Devices known as automated external defibrillators, or AEDs, are increasingly common in public places. It's likely you've seen one at an airport, gym, government building or large office building.

An AED can check a person's heart rhythm, recognize when it's out of whack, then advise the rescuer how to shock the heart back to normal. It can be a lifesaver. AEDs boost survival of a condition called sudden cardiac arrest (SCA), when the heart stops beating. SCA usually causes death within minutes if not treated. That's why AEDs have become so common.

Each year in the U.S., about 420,000 such cardiac arrests are assessed by emergency medical personnel, according to the American Heart Association. An AED isn't going to save everybody, of course, but, says Michael Sayre, MD, professor of emergency medicine at the University of Washington in Seattle and a spokesperson for the AHA. "Using an AED roughly doubles the chances of survival."

If you found yourself needing to help someone with an AED, would you be able to use it? The short answer is yes. If you can read and stay relatively calm, you should be able to operate an AED. But it never hurts to be prepared, so in advance of that possibility, here's some background about AEDs.

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AED: How simple is it?

Although AEDS are made by several manufacturers, the devices have certain key features in common, according to the American Heart Association (AHA). They use voice prompts, lights and text messages to guide the rescuer about what to do.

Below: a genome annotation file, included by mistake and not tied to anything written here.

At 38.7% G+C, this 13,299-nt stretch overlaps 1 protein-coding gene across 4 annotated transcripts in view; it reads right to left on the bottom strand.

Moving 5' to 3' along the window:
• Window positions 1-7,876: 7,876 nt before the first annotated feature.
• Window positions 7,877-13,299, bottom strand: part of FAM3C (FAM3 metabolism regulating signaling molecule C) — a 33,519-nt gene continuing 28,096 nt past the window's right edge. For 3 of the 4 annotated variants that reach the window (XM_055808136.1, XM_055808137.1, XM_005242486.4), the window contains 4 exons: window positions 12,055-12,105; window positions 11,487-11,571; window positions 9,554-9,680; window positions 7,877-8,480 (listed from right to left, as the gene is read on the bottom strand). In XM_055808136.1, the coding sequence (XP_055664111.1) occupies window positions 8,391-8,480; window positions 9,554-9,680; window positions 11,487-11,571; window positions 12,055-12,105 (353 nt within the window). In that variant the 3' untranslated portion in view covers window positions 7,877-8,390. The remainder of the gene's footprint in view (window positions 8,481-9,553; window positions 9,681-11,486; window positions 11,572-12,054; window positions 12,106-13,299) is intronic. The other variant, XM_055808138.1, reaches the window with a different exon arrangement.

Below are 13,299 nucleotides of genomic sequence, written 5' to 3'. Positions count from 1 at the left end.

"The devices are smart and will talk you through," says Sayre, who advises following these steps.

  • Make sure the person in distress is in sudden cardiac arrest. One sign of SCA is a lack of responsiveness. For example, if you lightly tap him on the shoulder and he doesn't react. "If someone collapses in front of you suddenly, it's almost always sudden cardiac arrest, eighty percent of the time," Sayre adds.
  • Call 9-1-1.
  • Follow the directions on the AED. The device will walk you through with spoken commands. "Ideally, there should be two people [involved in the rescue]," Sayre says, with one doing CPR and chest compressions and the other following the directions on the [AED] box. The device instructs users in how to place the electrode pads on the chest, then analyzes heart rhythm and with a voice prompt says whether a shock is needed, then delivers it as the rescuer stands back. It also tells when to do CPR and how to do so. The device also tells the rescuer when to stop.

The NIH offers additional step-by-step directions.

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Advanced AED

Sayre encourages business owners and those who buy the devices for public buildings to train some of their staff how to use an AED. Good candidates for training, he says, would be the security staff or the receptionist at the front desk, as well as emplyees who come into contact with large numbers of people and so would be more likely to witness an emergency.

The training also would help remind the staff the device is available, Sayre says. Many errors he's seen don't involve mistakes using an AED, he says, but rather not remembering it was available.

It's also important to store an AED in a place that's accessible. Canadian researchers looked at the medical cases of 451 residents of Toronto who went into cardiac arrest within 100 meters (the length of a football field) of an AED. They found that in one quarter of cases, the devices were there, but behind locked doors. The events often occurred when the businesses weren't open, the researchers concluded. Experts say these findings point to the need to be sure AEDs are accessible at all times. For that reason, companies are trying to develop weather-proof and vandal-proof containers for the devices.

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Kathleen Doheny is a Los Angeles journalist specializing in health, behavior and fitness topics.